Fayette Opera House Now Hosting Quilt Exhibit

quilt1 WEBBy: Bill O’Connell
THE VILLAGE REPORTER

If you are looking for something fun and educational to do in the month of March plan a trip to the Fayette Opera House on Main Street in Fayette and look up Ruth Marlett. While the former long-time Fayette mayor will not tell you any jokes, she will leave you in stitches as she walks you through the rooms of this nineteenth century structure where, on display, is the Opera House’s latest exhibit of quilts and quilting.

While not a quilter herself, Ruth can point out the many different types of quilt styles, patterns, methods and stitching techniques that were used as far back as Colonial America and are still used today and provide some of the history behind each piece.

The origin of quilting, it is believed, goes back approximately 1000 years during the time of the first crusade. Soldiers returning from the Middle East brought back a new type of stitching that the Europeans used to make padded under garments that were worn under the armor of Crusaders going into battle.

From there these under garments grew into full-sized coats and finally evolved into the incredible works of art you now see everywhere from baby cribs to craft shows to museums.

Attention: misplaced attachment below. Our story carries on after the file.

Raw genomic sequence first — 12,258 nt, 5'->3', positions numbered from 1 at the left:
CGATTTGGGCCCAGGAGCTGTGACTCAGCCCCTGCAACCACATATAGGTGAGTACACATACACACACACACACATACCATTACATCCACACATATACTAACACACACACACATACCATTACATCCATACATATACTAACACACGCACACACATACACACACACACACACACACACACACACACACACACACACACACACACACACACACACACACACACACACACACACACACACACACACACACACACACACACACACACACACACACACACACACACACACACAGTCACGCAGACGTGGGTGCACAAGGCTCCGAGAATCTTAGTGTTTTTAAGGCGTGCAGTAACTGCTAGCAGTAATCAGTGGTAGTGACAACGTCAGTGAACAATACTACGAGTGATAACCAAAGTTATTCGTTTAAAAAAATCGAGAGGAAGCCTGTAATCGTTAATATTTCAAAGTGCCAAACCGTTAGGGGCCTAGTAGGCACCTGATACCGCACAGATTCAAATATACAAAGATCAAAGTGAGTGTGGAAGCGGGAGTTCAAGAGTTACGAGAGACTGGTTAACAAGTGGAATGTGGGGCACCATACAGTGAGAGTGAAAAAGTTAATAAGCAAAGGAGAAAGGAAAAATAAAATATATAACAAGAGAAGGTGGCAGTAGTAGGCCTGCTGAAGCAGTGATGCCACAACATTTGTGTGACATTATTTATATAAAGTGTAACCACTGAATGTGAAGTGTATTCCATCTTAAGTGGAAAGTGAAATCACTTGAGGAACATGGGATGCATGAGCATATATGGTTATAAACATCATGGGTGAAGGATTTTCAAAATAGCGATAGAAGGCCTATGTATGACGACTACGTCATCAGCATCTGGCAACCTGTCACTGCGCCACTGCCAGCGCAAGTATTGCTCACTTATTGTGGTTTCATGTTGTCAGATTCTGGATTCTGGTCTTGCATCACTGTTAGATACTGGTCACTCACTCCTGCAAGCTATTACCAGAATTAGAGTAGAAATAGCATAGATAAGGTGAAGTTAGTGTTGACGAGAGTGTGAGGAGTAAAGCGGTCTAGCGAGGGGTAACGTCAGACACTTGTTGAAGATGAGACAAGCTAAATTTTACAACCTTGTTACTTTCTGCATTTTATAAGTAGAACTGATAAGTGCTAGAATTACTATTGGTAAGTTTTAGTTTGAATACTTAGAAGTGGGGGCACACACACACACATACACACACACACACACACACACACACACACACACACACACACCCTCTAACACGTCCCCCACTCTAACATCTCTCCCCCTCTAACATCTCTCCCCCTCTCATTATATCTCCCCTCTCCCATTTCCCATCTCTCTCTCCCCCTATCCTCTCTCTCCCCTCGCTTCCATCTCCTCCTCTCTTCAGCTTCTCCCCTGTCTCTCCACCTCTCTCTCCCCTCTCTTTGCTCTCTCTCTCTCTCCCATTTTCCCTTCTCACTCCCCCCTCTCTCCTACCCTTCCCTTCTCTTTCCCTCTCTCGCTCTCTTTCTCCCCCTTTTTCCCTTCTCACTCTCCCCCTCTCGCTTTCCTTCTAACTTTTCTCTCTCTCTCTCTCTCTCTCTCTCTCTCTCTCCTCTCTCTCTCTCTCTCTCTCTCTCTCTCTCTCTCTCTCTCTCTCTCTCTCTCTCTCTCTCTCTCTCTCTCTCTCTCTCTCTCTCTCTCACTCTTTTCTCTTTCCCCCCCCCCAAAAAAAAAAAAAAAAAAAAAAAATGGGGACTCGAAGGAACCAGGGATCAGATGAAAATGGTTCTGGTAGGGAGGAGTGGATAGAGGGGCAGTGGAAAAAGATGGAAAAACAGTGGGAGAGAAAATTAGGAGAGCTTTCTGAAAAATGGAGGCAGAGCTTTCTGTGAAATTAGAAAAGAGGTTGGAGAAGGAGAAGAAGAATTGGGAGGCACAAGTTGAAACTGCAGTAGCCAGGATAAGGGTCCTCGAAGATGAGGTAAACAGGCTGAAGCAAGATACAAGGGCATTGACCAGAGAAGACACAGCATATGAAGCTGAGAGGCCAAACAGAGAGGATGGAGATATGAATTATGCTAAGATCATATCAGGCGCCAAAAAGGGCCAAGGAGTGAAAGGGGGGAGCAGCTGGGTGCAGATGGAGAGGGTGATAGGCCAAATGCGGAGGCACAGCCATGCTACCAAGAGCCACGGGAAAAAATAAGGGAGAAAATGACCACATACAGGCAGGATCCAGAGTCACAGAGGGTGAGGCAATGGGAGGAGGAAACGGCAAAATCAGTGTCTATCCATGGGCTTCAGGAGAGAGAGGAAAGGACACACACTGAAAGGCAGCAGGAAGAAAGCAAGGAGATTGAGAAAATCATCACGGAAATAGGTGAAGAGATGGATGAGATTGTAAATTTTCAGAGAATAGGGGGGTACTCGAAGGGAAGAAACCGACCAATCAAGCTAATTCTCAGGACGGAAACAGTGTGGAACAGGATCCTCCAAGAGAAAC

“Long ago this is what they (women) did in the winter time. In the summer they were busy canning and planting their gardens, and all that kind of stuff,” said Ruth. “In the winter they did things like this so you would have warmth for your family. They did this for a purpose.”

Along with the practical applications, quilting provided women an outlet for stress, filled the many idle hours of winter and allowed them to express themselves and show their artistic abilities.

Many of the quilts on display at this exhibit are well over 100 years old. Some were designed and made by Ruth’s mother Adeline Wirwahn. Others were pieced and quilted by Carietta Waldron, the mother of the late Fulton County philanthropist Dorothy Biddle who passed away in 2005 at the age of 106. Another interesting piece was stitched by Sarah Abiah Kline Banister who was born in a log cabin in Wauseon during the Civil War.

Quilting is an art form that requires not just talent but discipline and patience as well. It is a piece of Americana that deserves to be admired and appreciated. The exhibit runs until the end of March. Do not miss the opportunity.

Bill O’Connell may be reached at
publisher@thevillagereporter.com

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